John Trover waves a rainbow flag in West Hollywood on Aug. 4, 2010, to celebrate federal court Judge Vaughn Walker's decision to overturn Prop 8.
Hundreds of same-sex couples in the Southern California are eager to know when they can start to make wedding plans again.
Hundreds of same-sex couples, their supporters, children and dogs squeezed onto the lawn in front of a stage at West Hollywood Park for Wednesday night’s rally following federal judge Vaughn Walker’s decision to overturn Proposition 8.
“This fight isn’t just about marriage equality," said Los Angeles Mayor Antonio Villaraigosa, "It’s about respect.”
Villaraigosa said Walker’s decision brings gay people closer to equality. His comments resonated with a couple of female Episcopal priests visiting from the Bay Area. Molly Darling recalled a lesbian couple she married at Saint John’s Oakland, before Prop 8 took effect in late 2008.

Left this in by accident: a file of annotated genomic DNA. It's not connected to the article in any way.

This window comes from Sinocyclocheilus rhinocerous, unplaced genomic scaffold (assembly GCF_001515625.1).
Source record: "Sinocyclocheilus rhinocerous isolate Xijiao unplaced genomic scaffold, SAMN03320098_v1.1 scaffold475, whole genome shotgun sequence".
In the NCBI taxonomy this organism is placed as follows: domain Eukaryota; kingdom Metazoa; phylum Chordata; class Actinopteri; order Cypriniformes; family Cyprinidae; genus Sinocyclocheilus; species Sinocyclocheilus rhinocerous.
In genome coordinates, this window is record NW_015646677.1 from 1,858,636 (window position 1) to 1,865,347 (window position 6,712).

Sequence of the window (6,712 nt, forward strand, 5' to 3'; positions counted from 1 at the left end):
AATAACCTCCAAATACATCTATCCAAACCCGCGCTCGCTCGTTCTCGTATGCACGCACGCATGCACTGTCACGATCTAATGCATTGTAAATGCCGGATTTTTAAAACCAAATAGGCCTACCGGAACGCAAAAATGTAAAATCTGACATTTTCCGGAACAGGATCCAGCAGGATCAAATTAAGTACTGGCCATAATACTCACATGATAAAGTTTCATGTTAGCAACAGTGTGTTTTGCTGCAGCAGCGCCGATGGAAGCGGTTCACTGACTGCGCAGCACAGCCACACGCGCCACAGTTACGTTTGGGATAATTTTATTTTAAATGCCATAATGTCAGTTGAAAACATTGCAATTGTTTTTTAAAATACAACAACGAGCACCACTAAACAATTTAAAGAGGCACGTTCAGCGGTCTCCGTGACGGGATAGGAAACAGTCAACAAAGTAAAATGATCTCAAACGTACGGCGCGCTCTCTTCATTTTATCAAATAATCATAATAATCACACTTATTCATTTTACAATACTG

“I had baptized their children," said Darling. "They had taught Sunday school. They had served in the leadership of the church and it was very difficult to have to look at them prior to that and say there’s nothing we can do to legitimize in the eyes of the state, of the church, your commitment to each other.”
Same-sex couples want the legal recognition married heterosexuals enjoy. They’re willing to take their battle to the U.S. Supreme Court to get it and that could take years. In the meantime, it’s unclear whether California will allow same-sex couples to tie the knot as the case winds through the legal system.